ExhibitionA Slippery Slope

Youri Appelo

Is it possible to keep a grip on a world in which the boundaries between past and future, truth and untruth, and the real and unreal are becoming increasingly blurred? In our polarised and hyper-capitalist society, it appears that behind everything there is a hidden agenda at play. Ingrained ideas, however, are now on ‘a slippery slope’, on which the descent into a sea of complexity seems inevitable. The group exhibition A Slippery Slope focuses on the question of how we can learn to deal with this complexity without losing our minds.

Over time, the world around us has been built up in compartments and contradictions. And preferably placed in a linear perspective. The goal is to make the world clear and manageable, but also to make humans and non-humans more manageable and exploitable. The motto is: measuring is knowing. A good example of this is the increase in the value and collection of data. With the advent of computers, complex social positions and situations are translated into hard figures. Numbers are stripped of the context in which they exist, assuming that there is an universal and equal position for each individual or (complex) situation. Today, there is resistance against the norms and beliefs that arise from this type of thinking. Absolute knowledge and a universal truth seem to have become (more) liquid and negotiable. And this causes a radical shift in our thinking, both for the better and for the worse.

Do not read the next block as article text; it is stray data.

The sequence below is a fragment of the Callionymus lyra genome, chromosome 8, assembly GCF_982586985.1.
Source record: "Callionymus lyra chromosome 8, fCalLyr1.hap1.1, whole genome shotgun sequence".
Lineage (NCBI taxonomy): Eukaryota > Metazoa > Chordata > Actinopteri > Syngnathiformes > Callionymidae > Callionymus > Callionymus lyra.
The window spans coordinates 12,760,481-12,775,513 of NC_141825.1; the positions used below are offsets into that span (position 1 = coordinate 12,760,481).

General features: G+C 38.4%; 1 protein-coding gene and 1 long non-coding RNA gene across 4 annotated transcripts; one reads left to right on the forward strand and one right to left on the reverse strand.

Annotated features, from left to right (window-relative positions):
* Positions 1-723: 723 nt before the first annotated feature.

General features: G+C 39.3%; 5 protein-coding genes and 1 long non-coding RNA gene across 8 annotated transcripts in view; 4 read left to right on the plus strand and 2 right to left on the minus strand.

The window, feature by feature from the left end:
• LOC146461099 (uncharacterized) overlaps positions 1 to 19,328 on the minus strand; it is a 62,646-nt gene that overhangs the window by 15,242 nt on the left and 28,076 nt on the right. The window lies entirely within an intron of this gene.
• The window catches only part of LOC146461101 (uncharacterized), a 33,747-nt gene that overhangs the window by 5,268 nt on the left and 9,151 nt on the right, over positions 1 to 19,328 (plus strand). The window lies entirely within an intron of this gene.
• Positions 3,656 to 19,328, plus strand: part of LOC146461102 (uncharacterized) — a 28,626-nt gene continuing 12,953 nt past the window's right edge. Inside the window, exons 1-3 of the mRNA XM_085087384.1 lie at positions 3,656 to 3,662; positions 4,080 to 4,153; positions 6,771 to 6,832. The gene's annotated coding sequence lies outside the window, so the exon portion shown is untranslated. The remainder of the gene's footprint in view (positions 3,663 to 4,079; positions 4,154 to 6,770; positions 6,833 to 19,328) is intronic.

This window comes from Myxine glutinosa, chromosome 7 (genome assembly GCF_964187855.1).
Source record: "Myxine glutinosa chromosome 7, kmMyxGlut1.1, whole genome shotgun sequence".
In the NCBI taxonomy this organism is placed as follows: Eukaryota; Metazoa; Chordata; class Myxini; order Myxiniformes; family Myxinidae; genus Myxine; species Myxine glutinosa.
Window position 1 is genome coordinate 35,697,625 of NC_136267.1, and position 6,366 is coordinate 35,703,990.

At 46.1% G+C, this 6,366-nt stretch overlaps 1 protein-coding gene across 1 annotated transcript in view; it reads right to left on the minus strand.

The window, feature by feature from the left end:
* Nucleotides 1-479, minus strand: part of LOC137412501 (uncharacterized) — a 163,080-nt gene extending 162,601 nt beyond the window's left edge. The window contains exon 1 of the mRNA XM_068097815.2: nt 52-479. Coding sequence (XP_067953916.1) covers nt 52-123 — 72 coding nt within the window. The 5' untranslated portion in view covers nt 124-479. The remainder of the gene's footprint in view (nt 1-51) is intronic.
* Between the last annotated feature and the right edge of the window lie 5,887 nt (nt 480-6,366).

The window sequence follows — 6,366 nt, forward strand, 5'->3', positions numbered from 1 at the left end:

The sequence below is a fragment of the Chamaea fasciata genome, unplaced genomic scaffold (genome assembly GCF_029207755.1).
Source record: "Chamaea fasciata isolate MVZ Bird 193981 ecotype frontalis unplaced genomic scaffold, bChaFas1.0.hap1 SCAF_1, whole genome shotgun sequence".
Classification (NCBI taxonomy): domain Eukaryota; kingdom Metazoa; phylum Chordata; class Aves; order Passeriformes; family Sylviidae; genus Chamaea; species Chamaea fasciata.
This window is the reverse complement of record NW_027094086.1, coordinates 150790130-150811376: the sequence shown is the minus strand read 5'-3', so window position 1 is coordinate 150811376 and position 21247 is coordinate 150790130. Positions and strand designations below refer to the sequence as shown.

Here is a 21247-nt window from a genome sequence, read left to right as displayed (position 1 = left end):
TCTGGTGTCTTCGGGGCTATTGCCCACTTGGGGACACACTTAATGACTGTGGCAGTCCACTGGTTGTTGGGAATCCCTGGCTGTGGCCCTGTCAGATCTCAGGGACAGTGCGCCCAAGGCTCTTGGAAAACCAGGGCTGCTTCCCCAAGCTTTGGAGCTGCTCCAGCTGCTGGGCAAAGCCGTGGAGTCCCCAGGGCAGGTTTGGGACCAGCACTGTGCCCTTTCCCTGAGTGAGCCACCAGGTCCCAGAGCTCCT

The exhibition offers perspectives in which generalised and simplified ways of thinking make way for more complex ones. This transition is portrayed through concepts such as new approaches to time, authenticity and knowledge. Underlying questions that are dealt with are: what can a mathematical concept, in which numbers are not stripped from their context, offer us? How do we deal with the fact that technology is capable of making lifelike replicas, both physical and digital? How can we embrace different understandings of time? How do we protect ourselves against algorithms that know better what we want than we do ourselves? And finally: who benefits from these developments?

A Slippery Slope presents artworks which, within their own context, have a place in this whirlwind of complexity; a place between nonlinearity and pluriformity, as a response to the power structures that are hiding behind a mask of simplification. The exhibition aims to act as a plea for letting go of our ingrained ways of thinking.